Public media is critical to filling the void left by commercial broadcasters. But several structural changes have threatened the ability of public media to thrive and provide local content.
In this last month, the fight to end the high costs of phone rates in the prison system got a major boost when the Federal Communications Commission’s (FCC) Consumer Advisory Committee (CAC) held its spring meeting and decided to address the high cost of Prison Phone Calls—specifically the FCC’s role in increasing competition for different phone companies, so not one single phone carrier has the monopoly and free reign to inflate their charges that results in low-income families paying up to $6 a minute to call their loved once who are incarcerated.
I appreciated Ariel’s post on the ways women can fight back against the corporate media misogyny as a response to Rush Limbaugh’s infamously stupid comments about Sandra Fluke. I wanted to draw some parallels to other groups of people that are constantly vilified in the media, and highlight how media policies and activism can and should advance social justice.
This past July when the 3rd Court of Appeals remained back to the FCC its attempt to loosen ownership rules largely due to the FCC’s failure to address women’s and minority media ownership a few women’s media organizations decided it was time to become more proactive on women’s media policy. Digital Sisters, New Moon Girls, Women in Film/DC and Media Equity Collaborative galvanized around the National Coalition of Women’s Organizations (NCWO) to formulate a new women’s media policy.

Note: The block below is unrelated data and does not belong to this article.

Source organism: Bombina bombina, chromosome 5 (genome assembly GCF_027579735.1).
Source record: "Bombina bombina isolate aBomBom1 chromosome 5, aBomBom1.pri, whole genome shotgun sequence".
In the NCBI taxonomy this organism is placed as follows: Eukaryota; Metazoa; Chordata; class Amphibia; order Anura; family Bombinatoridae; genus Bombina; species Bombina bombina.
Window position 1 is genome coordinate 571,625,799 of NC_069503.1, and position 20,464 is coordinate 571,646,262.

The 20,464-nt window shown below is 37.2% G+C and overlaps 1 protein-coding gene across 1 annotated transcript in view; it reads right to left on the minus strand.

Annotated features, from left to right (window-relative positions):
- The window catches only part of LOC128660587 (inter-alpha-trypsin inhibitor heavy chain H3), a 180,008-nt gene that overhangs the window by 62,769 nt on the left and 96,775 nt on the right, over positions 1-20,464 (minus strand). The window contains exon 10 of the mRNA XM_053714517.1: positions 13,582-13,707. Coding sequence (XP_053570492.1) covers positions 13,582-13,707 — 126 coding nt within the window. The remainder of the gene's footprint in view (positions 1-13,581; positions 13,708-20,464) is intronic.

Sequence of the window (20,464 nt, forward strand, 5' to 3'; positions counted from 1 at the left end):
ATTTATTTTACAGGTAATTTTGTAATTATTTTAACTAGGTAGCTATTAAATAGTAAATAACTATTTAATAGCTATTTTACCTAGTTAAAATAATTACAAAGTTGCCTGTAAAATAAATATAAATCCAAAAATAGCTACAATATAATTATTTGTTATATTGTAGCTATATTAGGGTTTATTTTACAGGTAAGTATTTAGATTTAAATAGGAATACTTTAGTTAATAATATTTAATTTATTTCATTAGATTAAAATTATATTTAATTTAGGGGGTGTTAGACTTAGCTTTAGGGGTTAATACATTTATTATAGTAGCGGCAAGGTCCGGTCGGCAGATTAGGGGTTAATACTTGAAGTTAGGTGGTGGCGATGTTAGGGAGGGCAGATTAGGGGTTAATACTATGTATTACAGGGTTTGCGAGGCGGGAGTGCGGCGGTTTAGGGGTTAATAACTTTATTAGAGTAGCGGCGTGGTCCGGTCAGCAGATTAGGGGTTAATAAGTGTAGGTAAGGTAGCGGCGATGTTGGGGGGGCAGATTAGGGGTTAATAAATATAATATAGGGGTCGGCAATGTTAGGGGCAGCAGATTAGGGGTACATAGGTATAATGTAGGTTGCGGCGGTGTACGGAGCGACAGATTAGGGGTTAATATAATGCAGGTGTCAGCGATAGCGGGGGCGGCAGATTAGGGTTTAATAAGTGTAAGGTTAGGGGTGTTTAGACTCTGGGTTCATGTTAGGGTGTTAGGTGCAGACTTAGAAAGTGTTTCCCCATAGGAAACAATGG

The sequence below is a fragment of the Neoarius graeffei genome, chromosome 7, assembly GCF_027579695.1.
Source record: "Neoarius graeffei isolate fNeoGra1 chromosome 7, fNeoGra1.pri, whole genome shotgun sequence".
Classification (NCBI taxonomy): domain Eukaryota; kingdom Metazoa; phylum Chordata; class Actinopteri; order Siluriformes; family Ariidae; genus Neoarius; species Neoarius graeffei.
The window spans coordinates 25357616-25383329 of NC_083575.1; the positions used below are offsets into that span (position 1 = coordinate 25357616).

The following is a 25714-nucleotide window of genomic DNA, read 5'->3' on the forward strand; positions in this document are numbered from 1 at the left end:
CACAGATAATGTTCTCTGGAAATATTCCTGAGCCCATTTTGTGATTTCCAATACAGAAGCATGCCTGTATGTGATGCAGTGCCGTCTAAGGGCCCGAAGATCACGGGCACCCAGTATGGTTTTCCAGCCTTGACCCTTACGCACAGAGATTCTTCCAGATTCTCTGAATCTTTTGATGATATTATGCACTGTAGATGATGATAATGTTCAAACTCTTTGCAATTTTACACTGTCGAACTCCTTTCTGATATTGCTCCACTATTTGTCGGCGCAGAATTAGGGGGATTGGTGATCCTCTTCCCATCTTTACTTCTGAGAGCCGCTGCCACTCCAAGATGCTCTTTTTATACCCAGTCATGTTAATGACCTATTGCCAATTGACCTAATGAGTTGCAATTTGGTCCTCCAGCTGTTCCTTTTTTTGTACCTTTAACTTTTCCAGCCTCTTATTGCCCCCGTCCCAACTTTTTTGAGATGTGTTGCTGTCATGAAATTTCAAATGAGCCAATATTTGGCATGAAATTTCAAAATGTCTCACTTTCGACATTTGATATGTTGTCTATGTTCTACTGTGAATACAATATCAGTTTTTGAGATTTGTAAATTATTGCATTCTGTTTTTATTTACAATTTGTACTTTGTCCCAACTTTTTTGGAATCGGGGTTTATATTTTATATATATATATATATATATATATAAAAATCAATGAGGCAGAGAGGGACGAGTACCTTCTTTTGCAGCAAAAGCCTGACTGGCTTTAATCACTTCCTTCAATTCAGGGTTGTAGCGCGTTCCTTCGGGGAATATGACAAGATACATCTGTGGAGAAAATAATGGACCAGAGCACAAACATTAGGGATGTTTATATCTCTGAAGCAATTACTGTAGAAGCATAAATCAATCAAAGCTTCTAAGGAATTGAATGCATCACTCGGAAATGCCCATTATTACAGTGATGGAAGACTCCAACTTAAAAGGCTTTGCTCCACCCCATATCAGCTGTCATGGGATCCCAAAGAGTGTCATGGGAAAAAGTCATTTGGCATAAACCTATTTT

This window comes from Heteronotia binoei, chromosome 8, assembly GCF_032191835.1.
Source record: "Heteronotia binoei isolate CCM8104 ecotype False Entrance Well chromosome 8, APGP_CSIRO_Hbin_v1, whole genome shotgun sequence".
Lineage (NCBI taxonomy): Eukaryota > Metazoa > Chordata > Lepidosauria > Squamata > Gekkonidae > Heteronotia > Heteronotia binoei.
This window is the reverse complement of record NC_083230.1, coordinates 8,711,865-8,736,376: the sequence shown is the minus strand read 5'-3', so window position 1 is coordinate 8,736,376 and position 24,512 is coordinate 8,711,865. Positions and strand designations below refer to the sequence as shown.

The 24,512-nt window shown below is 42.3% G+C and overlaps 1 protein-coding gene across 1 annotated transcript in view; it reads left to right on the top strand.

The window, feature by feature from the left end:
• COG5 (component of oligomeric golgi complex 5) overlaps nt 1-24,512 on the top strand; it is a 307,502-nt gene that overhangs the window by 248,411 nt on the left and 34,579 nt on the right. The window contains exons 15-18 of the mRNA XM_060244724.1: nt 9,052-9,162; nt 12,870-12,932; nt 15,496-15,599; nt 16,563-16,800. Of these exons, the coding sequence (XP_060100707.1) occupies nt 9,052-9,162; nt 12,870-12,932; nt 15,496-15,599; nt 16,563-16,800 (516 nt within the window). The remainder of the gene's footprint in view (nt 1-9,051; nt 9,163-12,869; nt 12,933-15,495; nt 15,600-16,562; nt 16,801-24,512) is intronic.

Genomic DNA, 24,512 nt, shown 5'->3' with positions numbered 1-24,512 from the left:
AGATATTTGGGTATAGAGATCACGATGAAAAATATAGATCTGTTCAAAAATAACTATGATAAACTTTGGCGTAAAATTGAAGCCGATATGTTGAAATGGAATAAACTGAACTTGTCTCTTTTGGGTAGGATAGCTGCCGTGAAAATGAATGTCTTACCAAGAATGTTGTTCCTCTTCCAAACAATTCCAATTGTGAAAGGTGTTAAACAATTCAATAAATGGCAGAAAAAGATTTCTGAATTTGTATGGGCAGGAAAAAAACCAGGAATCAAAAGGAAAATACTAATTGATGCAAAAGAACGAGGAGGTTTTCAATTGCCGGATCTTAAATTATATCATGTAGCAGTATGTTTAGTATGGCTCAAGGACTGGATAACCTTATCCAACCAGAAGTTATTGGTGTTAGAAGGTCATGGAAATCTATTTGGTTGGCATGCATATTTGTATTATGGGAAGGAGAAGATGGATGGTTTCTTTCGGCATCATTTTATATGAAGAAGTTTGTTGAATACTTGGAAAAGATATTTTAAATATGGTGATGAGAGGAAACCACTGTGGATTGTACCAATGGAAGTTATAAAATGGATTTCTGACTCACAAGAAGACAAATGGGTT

Each month, NAMAC will look back at the last few weeks for a quick overview of some of the stories we've been watching. We hope you'll find them interesting, too.
September started off with a bang as the Department of Justice moved to block the AT&T / T-Mobile merger.
NAMAC's Policy Strategist Belinda Rawlins reports on Brown v. Entertainment Merchants Association.
The scapegoating of Shirley Sherrod, the Agriculture Department official who was forced to resign last week, was such a perfect, surreal, and toxic example of everything that is wrong with our politics that I am daring to hope we can actually learn something from it.
In the last issue of MAIN, NAMAC co-director Helen De Michiel covered the National Conference for Media Reform, organized by Free Press in St. Louis this past May. After discussing the various clarion calls sounded at the conference, she observed that NAMAC’s own constituency seemed sparsely represented among the participants. She emphasized the imperative for NAMAC members to get involved in the burgeoning campaigns for media reform and media justice.